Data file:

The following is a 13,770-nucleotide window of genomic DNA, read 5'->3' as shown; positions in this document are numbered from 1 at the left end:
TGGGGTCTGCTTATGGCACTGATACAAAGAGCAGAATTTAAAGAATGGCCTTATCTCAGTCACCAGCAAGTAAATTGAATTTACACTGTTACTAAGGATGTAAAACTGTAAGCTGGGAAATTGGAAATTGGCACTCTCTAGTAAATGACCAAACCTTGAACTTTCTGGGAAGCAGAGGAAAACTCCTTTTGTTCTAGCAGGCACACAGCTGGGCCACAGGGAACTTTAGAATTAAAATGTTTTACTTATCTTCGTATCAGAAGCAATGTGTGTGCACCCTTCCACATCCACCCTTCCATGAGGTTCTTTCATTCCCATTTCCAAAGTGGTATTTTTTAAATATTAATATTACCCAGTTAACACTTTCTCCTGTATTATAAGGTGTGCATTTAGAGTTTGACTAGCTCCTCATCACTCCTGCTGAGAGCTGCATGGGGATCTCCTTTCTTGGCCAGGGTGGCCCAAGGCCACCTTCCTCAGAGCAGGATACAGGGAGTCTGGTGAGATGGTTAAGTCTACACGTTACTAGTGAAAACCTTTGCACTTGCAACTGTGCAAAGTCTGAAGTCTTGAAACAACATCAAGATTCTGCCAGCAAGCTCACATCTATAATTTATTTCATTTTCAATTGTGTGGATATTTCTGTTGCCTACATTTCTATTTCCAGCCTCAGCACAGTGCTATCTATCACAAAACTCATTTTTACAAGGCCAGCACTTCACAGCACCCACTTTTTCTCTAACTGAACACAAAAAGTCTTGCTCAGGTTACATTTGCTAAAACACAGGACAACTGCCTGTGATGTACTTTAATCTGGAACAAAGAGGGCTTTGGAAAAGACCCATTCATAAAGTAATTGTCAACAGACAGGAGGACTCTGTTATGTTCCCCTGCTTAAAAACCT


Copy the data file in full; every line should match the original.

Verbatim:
The following is a 13,770-nucleotide window of genomic DNA, read 5'->3' as shown; positions in this document are numbered from 1 at the left end:
TGGGGTCTGCTTATGGCACTGATACAAAGAGCAGAATTTAAAGAATGGCCTTATCTCAGTCACCAGCAAGTAAATTGAATTTACACTGTTACTAAGGATGTAAAACTGTAAGCTGGGAAATTGGAAATTGGCACTCTCTAGTAAATGACCAAACCTTGAACTTTCTGGGAAGCAGAGGAAAACTCCTTTTGTTCTAGCAGGCACACAGCTGGGCCACAGGGAACTTTAGAATTAAAATGTTTTACTTATCTTCGTATCAGAAGCAATGTGTGTGCACCCTTCCACATCCACCCTTCCATGAGGTTCTTTCATTCCCATTTCCAAAGTGGTATTTTTTAAATATTAATATTACCCAGTTAACACTTTCTCCTGTATTATAAGGTGTGCATTTAGAGTTTGACTAGCTCCTCATCACTCCTGCTGAGAGCTGCATGGGGATCTCCTTTCTTGGCCAGGGTGGCCCAAGGCCACCTTCCTCAGAGCAGGATACAGGGAGTCTGGTGAGATGGTTAAGTCTACACGTTACTAGTGAAAACCTTTGCACTTGCAACTGTGCAAAGTCTGAAGTCTTGAAACAACATCAAGATTCTGCCAGCAAGCTCACATCTATAATTTATTTCATTTTCAATTGTGTGGATATTTCTGTTGCCTACATTTCTATTTCCAGCCTCAGCACAGTGCTATCTATCACAAAACTCATTTTTACAAGGCCAGCACTTCACAGCACCCACTTTTTCTCTAACTGAACACAAAAAGTCTTGCTCAGGTTACATTTGCTAAAACACAGGACAACTGCCTGTGATGTACTTTAATCTGGAACAAAGAGGGCTTTGGAAAAGACCCATTCATAAAGTAATTGTCAACAGACAGGAGGACTCTGTTATGTTCCCCTGCTTAAAAACCT